LONDON – Queen Elizabeth II and her husband Prince Philip received their first coronavirus vaccine doses on Saturday, Buckingham Palace said in a rare medical statement apparently aimed to show royal support for the vaccination effort.

The 94-year-old queen and Philip, 99, received their jabs by a royal household doctor at Windsor Castle. Their ages put them among the high-risk groups that are being prioritized during the country’s vaccine rollout, which has seen 1.5 million people receive at least one dose of a vaccine.

Buckingham Palace said in a statement: “The Queen and the Duke of Edinburgh have today received Covid-19 vaccinations.”

It is highly unusual for the palace to release private medical details, but a palace spokeswoman told The Washington Post that “a decision was taken by Her Majesty to let it be known to prevent inaccuracies and further speculation.”

Public health experts hope that such a move will persuade vaccine skeptics at a time of soaring distrust in leaders and institutions.

Penny Ward, a pharmaceutical researcher at King’s College London, previously told The Post: “I know my mother would do anything the queen did.”


Britain’s Health Secretary Matt Hancock tweeted that he was “delighted” by the news. “We are defeating this virus jab by jab,” he said.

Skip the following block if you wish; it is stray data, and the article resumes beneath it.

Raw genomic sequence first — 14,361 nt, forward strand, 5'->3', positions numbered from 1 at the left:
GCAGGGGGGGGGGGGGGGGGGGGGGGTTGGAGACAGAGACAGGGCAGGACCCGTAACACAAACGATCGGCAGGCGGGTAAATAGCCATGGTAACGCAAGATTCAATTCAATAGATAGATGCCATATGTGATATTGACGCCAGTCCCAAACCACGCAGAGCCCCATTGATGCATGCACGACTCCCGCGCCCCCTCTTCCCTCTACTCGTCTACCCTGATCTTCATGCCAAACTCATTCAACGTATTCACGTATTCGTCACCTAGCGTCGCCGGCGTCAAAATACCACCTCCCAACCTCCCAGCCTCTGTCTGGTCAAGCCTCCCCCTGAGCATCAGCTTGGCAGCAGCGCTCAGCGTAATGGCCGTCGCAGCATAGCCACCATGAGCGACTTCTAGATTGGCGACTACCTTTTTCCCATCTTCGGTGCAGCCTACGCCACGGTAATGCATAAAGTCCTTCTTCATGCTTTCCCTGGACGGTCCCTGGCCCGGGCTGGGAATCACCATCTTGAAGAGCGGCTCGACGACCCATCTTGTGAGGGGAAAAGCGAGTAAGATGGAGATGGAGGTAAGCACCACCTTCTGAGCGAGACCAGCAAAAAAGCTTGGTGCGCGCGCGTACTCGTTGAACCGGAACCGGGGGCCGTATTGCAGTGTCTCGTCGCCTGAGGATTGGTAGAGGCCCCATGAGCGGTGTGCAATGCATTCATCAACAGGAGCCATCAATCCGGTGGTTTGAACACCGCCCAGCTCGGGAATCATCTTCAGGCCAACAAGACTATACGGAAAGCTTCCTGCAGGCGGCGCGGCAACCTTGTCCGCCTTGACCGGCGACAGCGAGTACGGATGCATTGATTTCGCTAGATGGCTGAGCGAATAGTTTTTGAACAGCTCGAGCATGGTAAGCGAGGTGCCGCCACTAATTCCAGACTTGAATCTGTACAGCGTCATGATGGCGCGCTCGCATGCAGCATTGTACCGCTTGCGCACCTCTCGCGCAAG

The palace spokeswoman would not comment on which vaccine the royals received. Britain has granted approval for three vaccines, although only two are currently being administered: the Pfizer-BioNTech vaccine and the homegrown Oxford-AstraZeneca vaccine.

On Friday, Britain granted approval to a third vaccine developed by U.S.-based Moderna, but supplies won’t be available until the spring.

While the palace normally does not comment on medical matters like this, it’s also not unheard of. In the 1950s, the palace let it be known that Prince Charles and Princess Anne had received the polio vaccine.

Last year, Charles, the heir to the throne, tested positive for coronavirus. His eldest son, Prince William, also caught it around the same time, although it wasn’t publicized. The Sun tabloid, which first reported the story, said that the diagnoses was kept secret at the time because William “didn’t want to alarm the nation.”

The queen and duke are currently living at Windsor Castle amid a lockdown seeking to curb a surging outbreak. On Friday, Britain recorded 1,325 daily deaths, the highest daily figure since the pandemic began.